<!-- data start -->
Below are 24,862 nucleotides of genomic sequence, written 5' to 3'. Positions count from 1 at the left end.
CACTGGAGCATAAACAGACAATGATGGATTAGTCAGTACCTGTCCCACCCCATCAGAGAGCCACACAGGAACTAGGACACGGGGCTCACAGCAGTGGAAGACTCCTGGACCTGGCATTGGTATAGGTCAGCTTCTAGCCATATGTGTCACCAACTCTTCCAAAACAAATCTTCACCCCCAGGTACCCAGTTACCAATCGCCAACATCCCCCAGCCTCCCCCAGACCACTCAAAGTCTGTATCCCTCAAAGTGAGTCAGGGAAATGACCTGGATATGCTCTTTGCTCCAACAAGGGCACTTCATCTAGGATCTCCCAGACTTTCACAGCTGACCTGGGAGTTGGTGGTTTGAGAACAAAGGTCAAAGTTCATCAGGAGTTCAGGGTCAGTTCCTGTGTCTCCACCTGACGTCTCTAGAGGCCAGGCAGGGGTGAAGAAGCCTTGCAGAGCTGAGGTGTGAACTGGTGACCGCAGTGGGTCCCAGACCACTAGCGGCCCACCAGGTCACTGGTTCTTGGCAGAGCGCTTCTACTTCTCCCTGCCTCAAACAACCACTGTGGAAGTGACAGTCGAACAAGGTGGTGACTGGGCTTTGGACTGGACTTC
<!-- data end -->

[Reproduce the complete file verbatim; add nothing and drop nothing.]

Below are 24,862 nucleotides of genomic sequence, written 5' to 3'. Positions count from 1 at the left end.
CACTGGAGCATAAACAGACAATGATGGATTAGTCAGTACCTGTCCCACCCCATCAGAGAGCCACACAGGAACTAGGACACGGGGCTCACAGCAGTGGAAGACTCCTGGACCTGGCATTGGTATAGGTCAGCTTCTAGCCATATGTGTCACCAACTCTTCCAAAACAAATCTTCACCCCCAGGTACCCAGTTACCAATCGCCAACATCCCCCAGCCTCCCCCAGACCACTCAAAGTCTGTATCCCTCAAAGTGAGTCAGGGAAATGACCTGGATATGCTCTTTGCTCCAACAAGGGCACTTCATCTAGGATCTCCCAGACTTTCACAGCTGACCTGGGAGTTGGTGGTTTGAGAACAAAGGTCAAAGTTCATCAGGAGTTCAGGGTCAGTTCCTGTGTCTCCACCTGACGTCTCTAGAGGCCAGGCAGGGGTGAAGAAGCCTTGCAGAGCTGAGGTGTGAACTGGTGACCGCAGTGGGTCCCAGACCACTAGCGGCCCACCAGGTCACTGGTTCTTGGCAGAGCGCTTCTACTTCTCCCTGCCTCAAACAACCACTGTGGAAGTGACAGTCGAACAAGGTGGTGACTGGGCTTTGGACTGGACTTC